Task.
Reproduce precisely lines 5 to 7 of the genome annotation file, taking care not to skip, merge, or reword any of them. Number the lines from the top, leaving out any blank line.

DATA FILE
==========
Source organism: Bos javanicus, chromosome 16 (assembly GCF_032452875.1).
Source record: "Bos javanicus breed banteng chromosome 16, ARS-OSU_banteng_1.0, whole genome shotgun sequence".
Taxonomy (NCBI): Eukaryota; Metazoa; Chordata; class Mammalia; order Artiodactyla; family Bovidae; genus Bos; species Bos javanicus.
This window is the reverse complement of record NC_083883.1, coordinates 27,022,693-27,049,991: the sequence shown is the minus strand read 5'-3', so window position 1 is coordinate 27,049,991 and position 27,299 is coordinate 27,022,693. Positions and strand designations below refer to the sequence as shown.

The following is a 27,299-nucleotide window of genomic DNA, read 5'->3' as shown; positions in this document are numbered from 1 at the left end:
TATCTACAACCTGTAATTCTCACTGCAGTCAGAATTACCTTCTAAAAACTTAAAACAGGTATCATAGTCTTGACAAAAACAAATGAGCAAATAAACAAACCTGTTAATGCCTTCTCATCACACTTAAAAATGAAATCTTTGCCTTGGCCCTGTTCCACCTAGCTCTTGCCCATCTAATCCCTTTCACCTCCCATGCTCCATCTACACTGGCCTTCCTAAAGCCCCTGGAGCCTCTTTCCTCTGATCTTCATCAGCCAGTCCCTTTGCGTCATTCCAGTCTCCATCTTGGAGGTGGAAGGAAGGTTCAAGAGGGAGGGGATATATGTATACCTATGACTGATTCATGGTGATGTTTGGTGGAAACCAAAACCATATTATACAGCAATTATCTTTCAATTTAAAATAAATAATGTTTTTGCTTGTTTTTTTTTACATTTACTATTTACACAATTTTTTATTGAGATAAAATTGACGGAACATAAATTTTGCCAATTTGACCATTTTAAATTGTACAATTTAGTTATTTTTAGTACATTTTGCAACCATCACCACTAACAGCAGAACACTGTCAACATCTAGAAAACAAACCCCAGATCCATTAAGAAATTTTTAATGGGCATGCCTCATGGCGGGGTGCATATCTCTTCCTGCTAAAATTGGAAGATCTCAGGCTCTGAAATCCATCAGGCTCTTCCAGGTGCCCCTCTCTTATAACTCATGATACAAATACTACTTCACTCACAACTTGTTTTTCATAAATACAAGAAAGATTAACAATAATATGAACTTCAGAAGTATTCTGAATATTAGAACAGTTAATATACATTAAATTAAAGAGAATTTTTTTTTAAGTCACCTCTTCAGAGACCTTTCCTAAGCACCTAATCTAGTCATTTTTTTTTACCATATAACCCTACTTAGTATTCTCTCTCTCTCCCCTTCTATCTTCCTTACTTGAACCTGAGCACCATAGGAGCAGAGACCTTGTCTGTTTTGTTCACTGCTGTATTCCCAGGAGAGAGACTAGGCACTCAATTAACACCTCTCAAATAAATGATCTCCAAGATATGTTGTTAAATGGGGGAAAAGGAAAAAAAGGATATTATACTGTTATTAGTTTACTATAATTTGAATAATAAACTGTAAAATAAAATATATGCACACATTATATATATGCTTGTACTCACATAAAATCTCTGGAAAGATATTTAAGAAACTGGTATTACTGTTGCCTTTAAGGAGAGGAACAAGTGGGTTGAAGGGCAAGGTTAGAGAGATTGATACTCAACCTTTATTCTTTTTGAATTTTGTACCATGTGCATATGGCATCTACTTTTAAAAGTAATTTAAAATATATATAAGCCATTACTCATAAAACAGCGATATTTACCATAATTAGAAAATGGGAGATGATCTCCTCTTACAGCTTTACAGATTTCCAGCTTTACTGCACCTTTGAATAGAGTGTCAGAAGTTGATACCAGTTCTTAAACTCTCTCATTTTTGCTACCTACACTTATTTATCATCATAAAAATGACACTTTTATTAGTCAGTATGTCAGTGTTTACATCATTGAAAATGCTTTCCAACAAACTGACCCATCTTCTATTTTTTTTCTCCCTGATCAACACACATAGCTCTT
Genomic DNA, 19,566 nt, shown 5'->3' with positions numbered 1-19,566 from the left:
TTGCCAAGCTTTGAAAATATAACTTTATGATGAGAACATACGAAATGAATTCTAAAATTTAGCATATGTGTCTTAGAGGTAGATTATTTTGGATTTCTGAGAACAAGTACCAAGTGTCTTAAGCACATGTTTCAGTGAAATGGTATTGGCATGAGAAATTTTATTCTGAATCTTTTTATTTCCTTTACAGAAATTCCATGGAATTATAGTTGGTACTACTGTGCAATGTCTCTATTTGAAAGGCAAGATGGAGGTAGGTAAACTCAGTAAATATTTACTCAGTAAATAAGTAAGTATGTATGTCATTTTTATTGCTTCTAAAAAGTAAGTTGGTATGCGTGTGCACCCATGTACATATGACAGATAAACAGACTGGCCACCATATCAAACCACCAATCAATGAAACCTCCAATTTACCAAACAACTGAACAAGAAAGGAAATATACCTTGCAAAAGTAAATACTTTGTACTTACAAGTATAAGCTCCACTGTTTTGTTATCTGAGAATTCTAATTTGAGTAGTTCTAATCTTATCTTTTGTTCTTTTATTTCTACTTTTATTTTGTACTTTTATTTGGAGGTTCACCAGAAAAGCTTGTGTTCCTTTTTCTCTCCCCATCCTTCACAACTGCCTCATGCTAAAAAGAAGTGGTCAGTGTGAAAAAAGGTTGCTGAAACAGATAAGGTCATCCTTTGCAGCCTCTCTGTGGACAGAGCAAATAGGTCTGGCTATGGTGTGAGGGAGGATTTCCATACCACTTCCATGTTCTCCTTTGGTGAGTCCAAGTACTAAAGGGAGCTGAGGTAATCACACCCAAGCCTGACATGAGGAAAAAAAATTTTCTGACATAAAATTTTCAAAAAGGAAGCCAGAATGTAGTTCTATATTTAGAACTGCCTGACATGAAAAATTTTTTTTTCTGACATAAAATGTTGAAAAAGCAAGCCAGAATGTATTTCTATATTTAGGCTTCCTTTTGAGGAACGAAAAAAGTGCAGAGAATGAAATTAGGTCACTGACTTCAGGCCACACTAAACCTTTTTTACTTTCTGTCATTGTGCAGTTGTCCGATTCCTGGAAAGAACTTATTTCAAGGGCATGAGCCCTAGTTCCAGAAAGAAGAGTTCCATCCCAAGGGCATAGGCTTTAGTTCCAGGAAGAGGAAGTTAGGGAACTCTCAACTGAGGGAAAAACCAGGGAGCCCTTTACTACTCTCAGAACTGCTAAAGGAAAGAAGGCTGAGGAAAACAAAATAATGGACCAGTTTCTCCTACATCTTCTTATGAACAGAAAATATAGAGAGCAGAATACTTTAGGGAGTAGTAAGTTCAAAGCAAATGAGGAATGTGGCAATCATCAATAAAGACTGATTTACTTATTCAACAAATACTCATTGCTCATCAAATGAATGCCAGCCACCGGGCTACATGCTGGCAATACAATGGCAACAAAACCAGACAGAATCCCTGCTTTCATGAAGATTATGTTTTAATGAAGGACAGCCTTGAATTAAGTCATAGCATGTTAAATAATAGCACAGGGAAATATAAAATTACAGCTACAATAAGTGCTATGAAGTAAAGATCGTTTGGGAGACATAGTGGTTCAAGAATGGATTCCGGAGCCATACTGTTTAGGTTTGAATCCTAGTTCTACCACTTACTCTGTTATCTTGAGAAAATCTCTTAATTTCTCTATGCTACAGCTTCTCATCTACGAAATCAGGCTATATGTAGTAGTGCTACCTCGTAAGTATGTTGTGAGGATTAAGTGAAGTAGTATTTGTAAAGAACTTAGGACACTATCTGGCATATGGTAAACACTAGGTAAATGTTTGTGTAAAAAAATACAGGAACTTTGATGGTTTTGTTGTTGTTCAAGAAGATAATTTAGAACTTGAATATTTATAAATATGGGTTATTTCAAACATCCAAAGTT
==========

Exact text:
The following is a 27,299-nucleotide window of genomic DNA, read 5'->3' as shown; positions in this document are numbered from 1 at the left end:
TATCTACAACCTGTAATTCTCACTGCAGTCAGAATTACCTTCTAAAAACTTAAAACAGGTATCATAGTCTTGACAAAAACAAATGAGCAAATAAACAAACCTGTTAATGCCTTCTCATCACACTTAAAAATGAAATCTTTGCCTTGGCCCTGTTCCACCTAGCTCTTGCCCATCTAATCCCTTTCACCTCCCATGCTCCATCTACACTGGCCTTCCTAAAGCCCCTGGAGCCTCTTTCCTCTGATCTTCATCAGCCAGTCCCTTTGCGTCATTCCAGTCTCCATCTTGGAGGTGGAAGGAAGGTTCAAGAGGGAGGGGATATATGTATACCTATGACTGATTCATGGTGATGTTTGGTGGAAACCAAAACCATATTATACAGCAATTATCTTTCAATTTAAAATAAATAATGTTTTTGCTTGTTTTTTTTTACATTTACTATTTACACAATTTTTTATTGAGATAAAATTGACGGAACATAAATTTTGCCAATTTGACCATTTTAAATTGTACAATTTAGTTATTTTTAGTACATTTTGCAACCATCACCACTAACAGCAGAACACTGTCAACATCTAGAAAACAAACCCCAGATCCATTAAGAAATTTTTAATGGGCATGCCTCATGGCGGGGTGCATATCTCTTCCTGCTAAAATTGGAAGATCTCAGGCTCTGAAATCCATCAGGCTCTTCCAGGTGCCCCTCTCTTATAACTCATGATACAAATACTACTTCACTCACAACTTGTTTTTCATAAATACAAGAAAGATTAACAATAATATGAACTTCAGAAGTATTCTGAATATTAGAACAGTTAATATACATTAAATTAAAGAGAATTTTTTTTTAAGTCACCTCTTCAGAGACCTTTCCTAAGCACCTAATCTAGTCATTTTTTTTTACCATATAACCCTACTTAGTATTCTCTCTCTCTCCCCTTCTATCTTCCTTACTTGAACCTGAGCACCATAGGAGCAGAGACCTTGTCTGTTTTGTTCACTGCTGTATTCCCAGGAGAGAGACTAGGCACTCAATTAACACCTCTCAAATAAATGATCTCCAAGATATGTTGTTAAATGGGGGAAAAGGAAAAAAAGGATATTATACTGTTATTAGTTTACTATAATTTGAATAATAAACTGTAAAATAAAATATATGCACACATTATATATATGCTTGTACTCACATAAAATCTCTGGAAAGATATTTAAGAAACTGGTATTACTGTTGCCTTTAAGGAGAGGAACAAGTGGGTTGAAGGGCAAGGTTAGAGAGATTGATACTCAACCTTTATTCTTTTTGAATTTTGTACCATGTGCATATGGCATCTACTTTTAAAAGTAATTTAAAATATATATAAGCCATTACTCATAAAACAGCGATATTTACCATAATTAGAAAATGGGAGATGATCTCCTCTTACAGCTTTACAGATTTCCAGCTTTACTGCACCTTTGAATAGAGTGTCAGAAGTTGATACCAGTTCTTAAACTCTCTCATTTTTGCTACCTACACTTATTTATCATCATAAAAATGACACTTTTATTAGTCAGTATGTCAGTGTTTACATCATTGAAAATGCTTTCCAACAAACTGACCCATCTTCTATTTTTTTTCTCCCTGATCAACACACATAGCTCTT
Genomic DNA, 19,566 nt, shown 5'->3' with positions numbered 1-19,566 from the left: